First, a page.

In our February 2019 commentary we forecast that the 10’s and 1’s yield-curve would invert in May. The data below is taken from that market commentary, with a warning that the indicated dates of recession have a very wide standard deviation over the historical record:
The 10’s and 1’s term spread has been inverted since 23rd May, for six sessions now. The question that naturally comes to mind is “how long must the daily yield curve be inverted for us to have a “latch“?”
The chart below shows daily 10’s less 1’s yield curve prints since 1962:
Apart from brief 1-day inversions on 21/09/1998 and 05/10/1998 there have been no inversion spells that have not ultimately led to full-blown sustained inversion very shortly thereafter. Our preferred granularity is on the weekly level, which at six days inversion has now been met.
Assuming prior daily history holds, one would be inclined to assume the 10’s and 1’s yield-curve will remain inverted or if not, will remain inverted in the very near future.
However, in a past commentary we observed that once more than 60% of the treasury yield-curve spectrum inverts, the remainder invariably all invert in very short order. It is probably more useful to examine the entire treasury term-spread spectrum to try and assess where we are:
At this point in time we are bouncing on that 60% level with just the 10’s and 2’s, the 10’s and 3’s, the 10’s and 5’s and the 5’s and 3’s (the traditional inversion laggards) above water:
And herein lies a clue as to why this time things may be different – the ones above water and some of those already below water are actually widening their spreads! This could quite well shape up to be a false positive as witnessed in 1999 when only 60% of the treasury spectrum inverted.
The longer the 10’s and 1’s (and all the others that currently are inverted) remain below zero, the higher the odds of a sustained inversion but for now we are still 40% short of a full spectrum treasury term-spread inversion.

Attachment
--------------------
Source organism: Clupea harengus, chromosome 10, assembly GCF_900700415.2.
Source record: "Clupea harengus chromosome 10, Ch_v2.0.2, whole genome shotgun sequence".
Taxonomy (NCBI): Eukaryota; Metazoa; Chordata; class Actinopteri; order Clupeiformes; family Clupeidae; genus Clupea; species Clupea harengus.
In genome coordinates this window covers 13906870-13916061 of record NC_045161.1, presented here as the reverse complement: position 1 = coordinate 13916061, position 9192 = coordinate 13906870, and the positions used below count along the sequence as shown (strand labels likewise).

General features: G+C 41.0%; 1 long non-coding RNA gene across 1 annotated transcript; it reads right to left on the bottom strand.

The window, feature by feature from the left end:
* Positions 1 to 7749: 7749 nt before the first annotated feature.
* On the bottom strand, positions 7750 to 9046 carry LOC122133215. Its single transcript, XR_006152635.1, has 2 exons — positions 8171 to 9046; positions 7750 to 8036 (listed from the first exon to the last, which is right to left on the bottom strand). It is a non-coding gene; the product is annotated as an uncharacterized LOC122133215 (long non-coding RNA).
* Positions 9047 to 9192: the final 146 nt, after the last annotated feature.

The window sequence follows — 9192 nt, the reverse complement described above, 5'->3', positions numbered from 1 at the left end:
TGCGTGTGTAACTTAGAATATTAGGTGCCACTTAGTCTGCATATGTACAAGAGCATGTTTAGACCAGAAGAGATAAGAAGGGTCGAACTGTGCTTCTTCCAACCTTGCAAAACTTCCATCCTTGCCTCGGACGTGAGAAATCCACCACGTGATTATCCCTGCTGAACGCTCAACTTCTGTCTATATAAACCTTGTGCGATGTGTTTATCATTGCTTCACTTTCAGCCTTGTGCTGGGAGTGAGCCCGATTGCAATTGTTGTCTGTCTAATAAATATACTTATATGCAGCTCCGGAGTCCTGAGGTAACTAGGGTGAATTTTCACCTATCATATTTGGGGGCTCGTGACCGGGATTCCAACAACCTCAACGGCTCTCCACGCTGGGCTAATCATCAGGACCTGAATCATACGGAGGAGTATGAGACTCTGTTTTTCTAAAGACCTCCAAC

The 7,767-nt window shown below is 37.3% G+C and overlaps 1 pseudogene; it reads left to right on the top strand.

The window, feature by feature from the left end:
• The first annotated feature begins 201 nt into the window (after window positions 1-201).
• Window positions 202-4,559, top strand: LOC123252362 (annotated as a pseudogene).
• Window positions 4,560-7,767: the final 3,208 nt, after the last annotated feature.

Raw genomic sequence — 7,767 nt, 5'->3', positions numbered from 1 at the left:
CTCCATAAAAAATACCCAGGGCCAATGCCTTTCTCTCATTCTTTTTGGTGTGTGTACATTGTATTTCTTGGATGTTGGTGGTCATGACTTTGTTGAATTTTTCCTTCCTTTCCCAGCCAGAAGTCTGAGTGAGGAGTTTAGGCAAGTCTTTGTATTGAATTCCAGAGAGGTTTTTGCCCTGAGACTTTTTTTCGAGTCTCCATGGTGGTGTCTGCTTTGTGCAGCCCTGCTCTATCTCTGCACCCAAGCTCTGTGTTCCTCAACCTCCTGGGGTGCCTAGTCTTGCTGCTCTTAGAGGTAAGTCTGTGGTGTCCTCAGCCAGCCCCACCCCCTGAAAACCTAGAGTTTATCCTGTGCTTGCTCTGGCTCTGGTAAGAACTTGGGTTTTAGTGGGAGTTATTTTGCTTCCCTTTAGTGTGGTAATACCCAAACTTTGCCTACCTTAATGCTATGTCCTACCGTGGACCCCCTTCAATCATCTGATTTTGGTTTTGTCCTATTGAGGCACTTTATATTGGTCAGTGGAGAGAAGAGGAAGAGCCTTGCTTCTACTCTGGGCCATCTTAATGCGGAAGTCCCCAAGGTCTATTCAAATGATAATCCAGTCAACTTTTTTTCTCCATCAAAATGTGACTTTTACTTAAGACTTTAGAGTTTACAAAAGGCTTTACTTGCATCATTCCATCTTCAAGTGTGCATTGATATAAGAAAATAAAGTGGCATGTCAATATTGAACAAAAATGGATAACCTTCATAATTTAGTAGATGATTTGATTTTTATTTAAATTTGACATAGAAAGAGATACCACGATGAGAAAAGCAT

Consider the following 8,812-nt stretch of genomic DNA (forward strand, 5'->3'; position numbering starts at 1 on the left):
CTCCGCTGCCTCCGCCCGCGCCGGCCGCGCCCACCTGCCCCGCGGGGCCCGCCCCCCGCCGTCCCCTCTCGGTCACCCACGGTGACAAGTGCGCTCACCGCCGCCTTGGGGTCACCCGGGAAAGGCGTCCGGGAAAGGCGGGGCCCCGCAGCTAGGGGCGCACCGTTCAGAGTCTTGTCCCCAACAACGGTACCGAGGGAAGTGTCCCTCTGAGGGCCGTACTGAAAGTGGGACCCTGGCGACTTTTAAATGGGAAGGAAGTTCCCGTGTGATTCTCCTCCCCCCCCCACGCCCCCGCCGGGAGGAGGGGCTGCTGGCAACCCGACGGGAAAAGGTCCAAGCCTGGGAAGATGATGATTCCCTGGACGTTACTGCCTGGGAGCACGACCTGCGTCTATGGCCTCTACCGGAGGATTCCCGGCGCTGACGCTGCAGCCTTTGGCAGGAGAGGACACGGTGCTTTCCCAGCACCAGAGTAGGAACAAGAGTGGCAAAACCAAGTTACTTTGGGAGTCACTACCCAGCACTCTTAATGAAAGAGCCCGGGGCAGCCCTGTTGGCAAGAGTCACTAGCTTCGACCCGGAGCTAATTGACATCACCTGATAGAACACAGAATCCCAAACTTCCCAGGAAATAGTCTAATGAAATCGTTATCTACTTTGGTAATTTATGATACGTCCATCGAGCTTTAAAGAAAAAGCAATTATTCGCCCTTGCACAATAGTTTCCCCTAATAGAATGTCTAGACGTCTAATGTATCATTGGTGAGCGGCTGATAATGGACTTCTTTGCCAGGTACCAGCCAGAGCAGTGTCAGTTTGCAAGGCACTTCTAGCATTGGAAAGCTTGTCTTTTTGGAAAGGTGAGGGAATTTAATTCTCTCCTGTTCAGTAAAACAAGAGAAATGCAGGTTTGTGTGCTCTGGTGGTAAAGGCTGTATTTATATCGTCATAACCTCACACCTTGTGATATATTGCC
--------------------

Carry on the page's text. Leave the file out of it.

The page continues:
There is of course one more question we need to start answering and that is assuming the yield curve remains inverted or does so in short order, will this lead to recession? There are two camps at the moment:
- Those that ridicule the “this time is different” arguments, noting that every time in the past things we proclaimed different they were anything but;
- Those that argue that the negative real interest rate policy of the Fed and other forces causing today’s inverted yield curve are entirely different from those in the past.
We have seen some pretty compelling arguments from the “this time is different” yield-curve camp and of course there have been prior inversions that have NOT led to recession (see 1966) and we will therefore be observing many other long-leading indicators less influenced by the Fed and artificially low interest rates to come to our determinations. Any recovery in the residential housing market index (USHMI) should be watched as well as the current situation of all the other long leading indicators in the Monthly Leading Economic Index (USMLI).
Conclusion : A definite yellow flag for the treasury yield curve spectrum is up, but given only a 60% inversion, we do not think the red flag for the full yield curve spectrum is up yet.